Germany issues extreme weather warning for next storm

Germany is bracing for the next winter storm dubbed Zeynep, which is set to cause widespread disruption.

Germany issues extreme weather warning for next storm
Fallen trees in Berlin after storm 'Ylenia'. Photo: picture alliance/dpa | Gerd Roth

The clean-up after storm Ylenia is still underway. But more stormy weather is forecast for Germany on late Friday afternoon into Saturday. 

Meteorologists at the German Weather Service (DWD) predict that the focus of the new storm will be the northern half of Germany. Parts of Schleswig-Holstein, Hamburg, Mecklenburg-Western Pomerania, Bremen, Lower Saxony, Saxony-Anhalt, Brandenburg, Berlin, North Rhine-Westphalia, Hesse, Thuringia and Saxony will be most affected.

DWD issued a red storm alert for these areas lasting from Friday at 6pm to Saturday 4am. The most serious purple warning for ‘extreme storm weather’ was in place for North Sea coastal areas.

Gale-force winds between 120km/h and140 km/h – or even 160 km/h – are expected in the worst affected areas. 

READ ALSO: Passengers in northern Germany face travel chaos due to storms

Rescue teams urged people in Germany to prepare for the high winds.

“Everything on the terrace that is not nailed down is best brought in, put in the garage,” Christopher Rehnert, head of the Lüdenscheid fire brigade, told broadcaster ARD on Friday morning. He added that flower or plant boxes should be removed from balconies.

Between the North Sea and the High Rhine, the wind is expected to increase on Friday morning, and from the afternoon onwards the next heavy storm will begin – spreading from west to east.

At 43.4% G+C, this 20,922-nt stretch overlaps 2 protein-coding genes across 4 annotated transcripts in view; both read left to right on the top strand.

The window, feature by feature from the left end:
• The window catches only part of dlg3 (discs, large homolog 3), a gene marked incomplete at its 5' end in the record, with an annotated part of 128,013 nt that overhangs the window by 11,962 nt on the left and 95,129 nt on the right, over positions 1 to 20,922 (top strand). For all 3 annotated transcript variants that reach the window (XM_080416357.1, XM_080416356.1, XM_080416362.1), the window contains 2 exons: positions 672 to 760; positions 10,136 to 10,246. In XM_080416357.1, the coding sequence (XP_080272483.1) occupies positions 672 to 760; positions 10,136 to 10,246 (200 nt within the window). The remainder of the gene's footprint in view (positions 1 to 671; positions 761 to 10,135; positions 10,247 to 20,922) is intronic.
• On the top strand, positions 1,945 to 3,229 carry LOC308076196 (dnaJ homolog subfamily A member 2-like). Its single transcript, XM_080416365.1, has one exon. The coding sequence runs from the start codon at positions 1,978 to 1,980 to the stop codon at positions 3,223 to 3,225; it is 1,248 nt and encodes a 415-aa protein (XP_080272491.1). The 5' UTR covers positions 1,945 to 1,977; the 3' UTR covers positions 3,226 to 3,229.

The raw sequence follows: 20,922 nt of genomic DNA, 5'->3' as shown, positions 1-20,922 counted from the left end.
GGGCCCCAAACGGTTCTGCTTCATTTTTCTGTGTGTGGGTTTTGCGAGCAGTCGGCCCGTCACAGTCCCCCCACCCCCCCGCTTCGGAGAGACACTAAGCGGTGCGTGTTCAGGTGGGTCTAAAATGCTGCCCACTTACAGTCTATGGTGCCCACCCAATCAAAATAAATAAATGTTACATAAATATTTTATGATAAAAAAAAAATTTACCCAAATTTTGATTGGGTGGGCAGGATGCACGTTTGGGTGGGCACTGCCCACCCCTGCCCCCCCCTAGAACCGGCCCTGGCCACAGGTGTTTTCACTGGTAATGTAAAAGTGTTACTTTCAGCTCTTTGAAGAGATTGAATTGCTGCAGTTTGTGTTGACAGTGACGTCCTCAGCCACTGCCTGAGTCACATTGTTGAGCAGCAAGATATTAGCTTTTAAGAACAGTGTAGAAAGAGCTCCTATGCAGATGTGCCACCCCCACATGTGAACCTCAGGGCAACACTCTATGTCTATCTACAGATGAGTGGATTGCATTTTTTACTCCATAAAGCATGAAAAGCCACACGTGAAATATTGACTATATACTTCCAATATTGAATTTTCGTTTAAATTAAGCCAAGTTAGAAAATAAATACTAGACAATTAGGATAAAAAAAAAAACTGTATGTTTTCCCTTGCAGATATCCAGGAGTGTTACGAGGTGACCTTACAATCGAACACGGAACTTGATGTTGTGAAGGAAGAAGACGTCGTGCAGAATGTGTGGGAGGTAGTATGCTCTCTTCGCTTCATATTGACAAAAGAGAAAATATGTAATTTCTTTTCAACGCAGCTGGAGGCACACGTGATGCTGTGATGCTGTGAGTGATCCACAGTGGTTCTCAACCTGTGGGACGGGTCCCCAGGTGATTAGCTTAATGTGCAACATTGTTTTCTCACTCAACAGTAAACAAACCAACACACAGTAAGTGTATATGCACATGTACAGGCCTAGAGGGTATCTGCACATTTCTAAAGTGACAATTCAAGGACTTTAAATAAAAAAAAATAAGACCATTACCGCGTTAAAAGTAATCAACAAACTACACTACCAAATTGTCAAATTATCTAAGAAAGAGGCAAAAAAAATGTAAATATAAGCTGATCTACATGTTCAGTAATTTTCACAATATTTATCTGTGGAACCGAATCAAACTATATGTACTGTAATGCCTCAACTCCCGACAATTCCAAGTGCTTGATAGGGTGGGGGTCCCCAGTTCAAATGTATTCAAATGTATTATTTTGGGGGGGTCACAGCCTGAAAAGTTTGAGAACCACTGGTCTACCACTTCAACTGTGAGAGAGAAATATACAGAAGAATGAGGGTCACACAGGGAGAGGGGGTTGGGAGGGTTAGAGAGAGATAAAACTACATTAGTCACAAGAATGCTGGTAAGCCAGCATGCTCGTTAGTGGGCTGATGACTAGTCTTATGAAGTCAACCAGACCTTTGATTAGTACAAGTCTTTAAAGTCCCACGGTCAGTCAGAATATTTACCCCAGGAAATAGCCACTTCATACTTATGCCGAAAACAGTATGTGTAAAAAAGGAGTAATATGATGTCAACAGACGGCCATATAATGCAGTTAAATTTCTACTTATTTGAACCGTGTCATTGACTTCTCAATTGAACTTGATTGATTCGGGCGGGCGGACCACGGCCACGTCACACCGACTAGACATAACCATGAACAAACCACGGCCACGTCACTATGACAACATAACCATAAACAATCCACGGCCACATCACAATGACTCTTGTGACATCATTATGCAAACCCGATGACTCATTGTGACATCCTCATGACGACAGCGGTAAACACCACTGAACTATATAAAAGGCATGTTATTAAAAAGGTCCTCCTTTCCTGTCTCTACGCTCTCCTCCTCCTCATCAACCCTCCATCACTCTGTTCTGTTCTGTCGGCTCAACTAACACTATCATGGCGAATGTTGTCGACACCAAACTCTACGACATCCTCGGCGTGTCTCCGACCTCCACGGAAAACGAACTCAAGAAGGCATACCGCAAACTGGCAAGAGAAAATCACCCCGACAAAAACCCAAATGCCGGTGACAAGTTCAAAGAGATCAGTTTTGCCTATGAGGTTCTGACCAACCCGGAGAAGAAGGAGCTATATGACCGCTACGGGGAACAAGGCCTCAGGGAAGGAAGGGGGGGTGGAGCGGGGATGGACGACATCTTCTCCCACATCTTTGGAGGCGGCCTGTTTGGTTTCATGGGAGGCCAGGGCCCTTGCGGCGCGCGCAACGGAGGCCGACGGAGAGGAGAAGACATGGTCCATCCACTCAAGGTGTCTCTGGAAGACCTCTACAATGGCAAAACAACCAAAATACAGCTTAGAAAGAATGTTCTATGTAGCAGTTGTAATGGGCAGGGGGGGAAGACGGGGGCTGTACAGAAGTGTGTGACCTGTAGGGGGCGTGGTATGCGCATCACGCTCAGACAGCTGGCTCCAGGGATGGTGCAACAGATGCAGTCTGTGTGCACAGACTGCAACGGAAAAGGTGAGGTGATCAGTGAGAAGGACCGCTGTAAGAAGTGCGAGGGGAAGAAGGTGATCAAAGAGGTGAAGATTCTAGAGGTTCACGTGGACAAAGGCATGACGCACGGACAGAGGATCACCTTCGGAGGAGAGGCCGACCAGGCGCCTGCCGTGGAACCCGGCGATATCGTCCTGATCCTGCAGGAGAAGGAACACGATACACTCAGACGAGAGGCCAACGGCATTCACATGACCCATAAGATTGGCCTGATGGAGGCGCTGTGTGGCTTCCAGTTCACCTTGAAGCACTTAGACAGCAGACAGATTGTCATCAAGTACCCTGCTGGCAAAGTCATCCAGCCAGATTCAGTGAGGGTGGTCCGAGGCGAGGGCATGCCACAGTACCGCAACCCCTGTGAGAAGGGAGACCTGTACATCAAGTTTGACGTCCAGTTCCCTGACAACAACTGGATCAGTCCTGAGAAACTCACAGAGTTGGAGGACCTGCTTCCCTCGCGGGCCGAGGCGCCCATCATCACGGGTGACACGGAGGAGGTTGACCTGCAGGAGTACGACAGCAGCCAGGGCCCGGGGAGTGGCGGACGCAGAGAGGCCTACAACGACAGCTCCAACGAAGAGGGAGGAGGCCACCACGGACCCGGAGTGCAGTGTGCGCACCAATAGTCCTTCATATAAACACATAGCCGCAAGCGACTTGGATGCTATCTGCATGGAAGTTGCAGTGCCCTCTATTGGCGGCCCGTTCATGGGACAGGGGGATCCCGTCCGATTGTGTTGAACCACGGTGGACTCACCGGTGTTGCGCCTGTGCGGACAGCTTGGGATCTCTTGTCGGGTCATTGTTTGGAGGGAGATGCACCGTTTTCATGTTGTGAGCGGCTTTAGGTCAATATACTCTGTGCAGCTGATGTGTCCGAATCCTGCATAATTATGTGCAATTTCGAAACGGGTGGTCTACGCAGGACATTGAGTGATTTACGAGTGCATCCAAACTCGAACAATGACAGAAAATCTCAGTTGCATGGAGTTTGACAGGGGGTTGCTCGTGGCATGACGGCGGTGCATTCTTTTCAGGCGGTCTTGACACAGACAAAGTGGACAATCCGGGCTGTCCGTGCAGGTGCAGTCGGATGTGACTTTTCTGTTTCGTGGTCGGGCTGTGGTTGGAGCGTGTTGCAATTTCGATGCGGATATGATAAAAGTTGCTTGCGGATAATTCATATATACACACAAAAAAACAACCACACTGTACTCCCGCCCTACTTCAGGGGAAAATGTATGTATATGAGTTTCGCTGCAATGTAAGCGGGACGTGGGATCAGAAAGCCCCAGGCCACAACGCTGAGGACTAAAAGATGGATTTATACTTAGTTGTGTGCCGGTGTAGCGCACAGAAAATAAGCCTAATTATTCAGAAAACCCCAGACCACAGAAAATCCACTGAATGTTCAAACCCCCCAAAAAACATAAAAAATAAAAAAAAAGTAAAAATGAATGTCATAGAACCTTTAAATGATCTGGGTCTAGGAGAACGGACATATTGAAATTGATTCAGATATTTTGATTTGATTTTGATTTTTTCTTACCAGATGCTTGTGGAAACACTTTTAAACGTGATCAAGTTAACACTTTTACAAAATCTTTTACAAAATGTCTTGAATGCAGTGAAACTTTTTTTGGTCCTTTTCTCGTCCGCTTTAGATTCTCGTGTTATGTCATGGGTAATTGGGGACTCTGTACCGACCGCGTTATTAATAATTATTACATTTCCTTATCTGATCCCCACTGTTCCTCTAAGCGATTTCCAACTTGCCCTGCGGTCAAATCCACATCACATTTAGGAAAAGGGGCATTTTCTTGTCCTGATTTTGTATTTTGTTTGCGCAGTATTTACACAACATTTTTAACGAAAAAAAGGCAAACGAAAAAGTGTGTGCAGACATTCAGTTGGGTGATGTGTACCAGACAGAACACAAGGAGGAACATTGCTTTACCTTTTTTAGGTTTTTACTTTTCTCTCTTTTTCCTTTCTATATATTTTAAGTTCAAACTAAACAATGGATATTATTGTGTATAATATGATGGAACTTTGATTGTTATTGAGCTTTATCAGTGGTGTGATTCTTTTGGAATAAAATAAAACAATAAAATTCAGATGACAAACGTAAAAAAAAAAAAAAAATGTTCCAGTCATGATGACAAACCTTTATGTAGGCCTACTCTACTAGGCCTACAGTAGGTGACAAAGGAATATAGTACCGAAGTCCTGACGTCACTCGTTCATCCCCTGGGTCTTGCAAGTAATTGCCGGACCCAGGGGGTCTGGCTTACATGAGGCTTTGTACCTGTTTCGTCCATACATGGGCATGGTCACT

On Friday night through to Saturday, the wind could get stronger at the North Sea and in some high-altitude areas.

Disruption expected

In some places, school lessons are likely to be affected again on Friday – as they were on Thursday – or cancelled altogether. The district of Goslar in Lower Saxony announced that pupils could not be transported anywhere. Therefore, classes in all general and vocational schools were cancelled. In Hamburg, parents can decide for themselves whether their child should stay at home, but they should inform the school.

Warnings of storm surge danger have again been issued for the German North Sea coast on Friday.

Since Wednesday evening, hurricane storm Ylenia has caused havoc across Germany, grounding flights and hitting the rail network. Emergency services have been overrun – the Berlin fire and rescue team alone was called out to around 1,300 incidents by Thursday evening.

There were also deaths and injuries. At least three drivers in Lower Saxony and Saxony-Anhalt died in weather-related accidents in their cars – two were killed by falling trees, a third died when his trailer ran into the oncoming lane in the storm, causing an accident.

An incident on a Hamburg harbour ferry had a mild outcome for the people on board: on a stormy journey across the Elbe, a large wave smashed the front windows of the ship on Thursday morning. According to the police, three passengers were slightly injured.

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Germany set for scorching temperatures up to 30C

After days of summery weather, temperatures in Germany are set to peak at around 30C this week before a cooler spell over the weekend.